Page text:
Water Treatment Plant Could Make Up to $1.2 Million In Water Treatment Efficiency, Industry Says

An award-winning New Jersey water treatment plant is in the midst of a water treatment modernization program that could make up to $5 million in water treatment efficiency.

The North Jersey Water District, the state’s largest water utility, is paying $200,000 to install a new system that includes new and improved pumps, filters, water treatment equipment and water treatment systems.

Water from Lake Erie is used to heat the water at the North Jersey Power & Light Co. water treatment station in the town of Lakeville.

The plant produces a large amount of water and feeds it to several other water treatment plants in North Jersey.

The New Jersey Water Development Authority, which oversees the plant, is in talks with the company, which operates at least one other water plant in the region, about purchasing the system.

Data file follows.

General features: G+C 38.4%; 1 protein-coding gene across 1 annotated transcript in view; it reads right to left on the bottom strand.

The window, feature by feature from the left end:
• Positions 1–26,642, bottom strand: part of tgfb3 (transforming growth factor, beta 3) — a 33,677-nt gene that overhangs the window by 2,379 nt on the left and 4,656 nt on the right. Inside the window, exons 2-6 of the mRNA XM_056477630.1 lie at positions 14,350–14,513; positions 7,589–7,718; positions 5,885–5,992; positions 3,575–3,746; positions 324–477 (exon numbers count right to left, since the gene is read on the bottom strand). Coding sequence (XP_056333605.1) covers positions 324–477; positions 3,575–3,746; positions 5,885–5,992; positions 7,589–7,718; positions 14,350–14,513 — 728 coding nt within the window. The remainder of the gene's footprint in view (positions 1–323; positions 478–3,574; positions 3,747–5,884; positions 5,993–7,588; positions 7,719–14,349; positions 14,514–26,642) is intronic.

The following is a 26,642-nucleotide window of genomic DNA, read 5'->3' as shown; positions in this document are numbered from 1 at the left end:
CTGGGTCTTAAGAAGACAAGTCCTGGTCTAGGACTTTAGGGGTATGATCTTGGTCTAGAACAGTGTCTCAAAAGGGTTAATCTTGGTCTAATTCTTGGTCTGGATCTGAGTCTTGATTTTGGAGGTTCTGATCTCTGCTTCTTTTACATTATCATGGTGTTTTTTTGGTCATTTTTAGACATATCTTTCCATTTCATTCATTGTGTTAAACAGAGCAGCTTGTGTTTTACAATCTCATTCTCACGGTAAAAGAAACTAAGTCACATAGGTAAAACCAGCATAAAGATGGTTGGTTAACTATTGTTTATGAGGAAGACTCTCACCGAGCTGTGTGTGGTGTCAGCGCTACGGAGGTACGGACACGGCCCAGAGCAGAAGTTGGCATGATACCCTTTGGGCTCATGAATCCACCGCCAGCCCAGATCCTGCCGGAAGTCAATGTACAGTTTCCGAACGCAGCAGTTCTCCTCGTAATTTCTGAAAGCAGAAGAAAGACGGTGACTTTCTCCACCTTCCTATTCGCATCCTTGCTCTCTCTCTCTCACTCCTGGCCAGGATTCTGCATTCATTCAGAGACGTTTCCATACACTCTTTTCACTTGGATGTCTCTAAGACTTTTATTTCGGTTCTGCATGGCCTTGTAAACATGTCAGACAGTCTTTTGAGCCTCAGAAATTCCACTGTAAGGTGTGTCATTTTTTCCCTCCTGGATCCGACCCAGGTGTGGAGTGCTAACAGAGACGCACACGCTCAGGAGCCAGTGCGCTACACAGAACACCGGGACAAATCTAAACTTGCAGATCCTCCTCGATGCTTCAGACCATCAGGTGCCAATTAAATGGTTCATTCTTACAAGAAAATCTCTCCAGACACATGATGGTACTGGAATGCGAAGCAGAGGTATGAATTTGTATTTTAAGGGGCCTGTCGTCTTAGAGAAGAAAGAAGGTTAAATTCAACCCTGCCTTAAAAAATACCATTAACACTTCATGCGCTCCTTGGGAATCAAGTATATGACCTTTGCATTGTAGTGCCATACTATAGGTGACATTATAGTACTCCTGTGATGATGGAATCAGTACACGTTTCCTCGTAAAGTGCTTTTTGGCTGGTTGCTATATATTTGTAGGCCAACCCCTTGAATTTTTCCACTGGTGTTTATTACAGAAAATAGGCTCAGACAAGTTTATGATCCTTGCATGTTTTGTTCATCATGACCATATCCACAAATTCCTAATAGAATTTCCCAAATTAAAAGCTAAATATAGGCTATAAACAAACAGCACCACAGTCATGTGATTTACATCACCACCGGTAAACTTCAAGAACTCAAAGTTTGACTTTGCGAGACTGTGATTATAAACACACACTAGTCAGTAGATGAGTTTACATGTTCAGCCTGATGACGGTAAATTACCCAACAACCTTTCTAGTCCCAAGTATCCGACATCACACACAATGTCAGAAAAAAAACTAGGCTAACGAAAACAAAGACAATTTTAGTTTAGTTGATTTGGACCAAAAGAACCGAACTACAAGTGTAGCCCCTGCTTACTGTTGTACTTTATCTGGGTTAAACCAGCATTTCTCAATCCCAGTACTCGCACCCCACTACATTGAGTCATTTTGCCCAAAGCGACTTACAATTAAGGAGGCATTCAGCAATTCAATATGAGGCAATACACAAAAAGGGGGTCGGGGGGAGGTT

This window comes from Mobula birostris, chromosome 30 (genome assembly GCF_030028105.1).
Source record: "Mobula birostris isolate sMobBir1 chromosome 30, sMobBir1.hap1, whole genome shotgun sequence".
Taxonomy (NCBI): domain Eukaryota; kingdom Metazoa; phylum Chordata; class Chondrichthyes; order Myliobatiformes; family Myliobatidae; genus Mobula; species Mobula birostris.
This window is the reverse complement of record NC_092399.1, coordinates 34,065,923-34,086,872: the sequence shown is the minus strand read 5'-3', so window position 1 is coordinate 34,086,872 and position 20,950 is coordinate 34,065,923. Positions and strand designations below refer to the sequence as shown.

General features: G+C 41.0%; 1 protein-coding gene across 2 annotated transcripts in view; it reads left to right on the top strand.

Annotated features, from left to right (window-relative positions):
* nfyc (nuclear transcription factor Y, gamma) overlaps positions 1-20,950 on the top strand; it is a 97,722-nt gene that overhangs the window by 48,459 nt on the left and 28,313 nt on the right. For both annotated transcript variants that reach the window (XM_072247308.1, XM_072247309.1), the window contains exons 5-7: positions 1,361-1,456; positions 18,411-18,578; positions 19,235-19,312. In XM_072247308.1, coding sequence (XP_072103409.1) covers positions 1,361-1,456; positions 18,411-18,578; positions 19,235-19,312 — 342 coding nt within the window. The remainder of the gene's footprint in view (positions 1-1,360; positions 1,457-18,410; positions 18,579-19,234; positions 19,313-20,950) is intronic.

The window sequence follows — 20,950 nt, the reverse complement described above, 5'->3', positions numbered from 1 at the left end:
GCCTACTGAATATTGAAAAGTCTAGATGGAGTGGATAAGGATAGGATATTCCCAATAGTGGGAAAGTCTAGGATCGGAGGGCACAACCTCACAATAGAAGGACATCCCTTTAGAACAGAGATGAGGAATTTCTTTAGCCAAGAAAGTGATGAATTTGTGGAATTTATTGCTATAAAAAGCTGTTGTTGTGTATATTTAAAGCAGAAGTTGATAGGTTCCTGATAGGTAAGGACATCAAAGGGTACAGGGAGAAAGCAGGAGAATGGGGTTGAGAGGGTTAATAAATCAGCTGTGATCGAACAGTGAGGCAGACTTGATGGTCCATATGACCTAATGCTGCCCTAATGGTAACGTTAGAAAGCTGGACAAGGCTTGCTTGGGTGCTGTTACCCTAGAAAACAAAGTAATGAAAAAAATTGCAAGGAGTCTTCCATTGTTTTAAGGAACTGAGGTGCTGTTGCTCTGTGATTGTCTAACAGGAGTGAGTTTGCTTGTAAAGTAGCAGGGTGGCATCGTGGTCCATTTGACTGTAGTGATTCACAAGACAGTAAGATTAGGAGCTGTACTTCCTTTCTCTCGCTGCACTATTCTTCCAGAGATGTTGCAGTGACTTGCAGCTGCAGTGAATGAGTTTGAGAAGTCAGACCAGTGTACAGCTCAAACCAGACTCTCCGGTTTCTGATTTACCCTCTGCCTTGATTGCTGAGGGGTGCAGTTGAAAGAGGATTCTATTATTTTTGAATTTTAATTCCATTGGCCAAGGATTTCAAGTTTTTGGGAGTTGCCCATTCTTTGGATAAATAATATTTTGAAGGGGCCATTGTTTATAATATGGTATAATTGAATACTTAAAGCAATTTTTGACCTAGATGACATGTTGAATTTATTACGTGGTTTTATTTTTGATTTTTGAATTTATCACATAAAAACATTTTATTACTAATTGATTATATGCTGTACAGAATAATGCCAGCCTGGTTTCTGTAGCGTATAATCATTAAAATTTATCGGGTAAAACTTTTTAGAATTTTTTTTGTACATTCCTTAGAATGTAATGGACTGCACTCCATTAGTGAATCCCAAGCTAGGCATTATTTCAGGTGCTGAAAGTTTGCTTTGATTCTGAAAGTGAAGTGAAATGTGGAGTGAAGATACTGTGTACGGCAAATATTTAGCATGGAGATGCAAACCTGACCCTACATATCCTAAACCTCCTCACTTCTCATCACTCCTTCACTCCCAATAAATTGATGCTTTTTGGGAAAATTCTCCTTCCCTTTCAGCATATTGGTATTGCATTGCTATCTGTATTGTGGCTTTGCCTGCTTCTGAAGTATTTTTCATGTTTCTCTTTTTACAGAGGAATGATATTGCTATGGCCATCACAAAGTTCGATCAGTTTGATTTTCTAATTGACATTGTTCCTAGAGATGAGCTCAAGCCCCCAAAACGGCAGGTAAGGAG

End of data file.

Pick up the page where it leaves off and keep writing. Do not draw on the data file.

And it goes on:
The contract will not be finalized until the plant is fully operational, said Mark D’Ambrosio, director of the North Atlantic Regional Water Supply Authority, the water authority that owns the plant.

The water treatment facility has been in operation since the 1940s.

D’Ambosio said the company is in discussions with the state about what the state can offer the North Bergen and Middlesex counties, which share the plant with the North Hudson River Water Authority.

North Jersey residents are expected to receive their first tap water on Thursday from the water system that will supply the water treatment facilities at the plant as well as the North New Jersey Nuclear Power Plant.

North Bergen County and Middlese County, which is the county with the largest population in North Berge, are expected later this month to receive water from the plant’s water treatment system.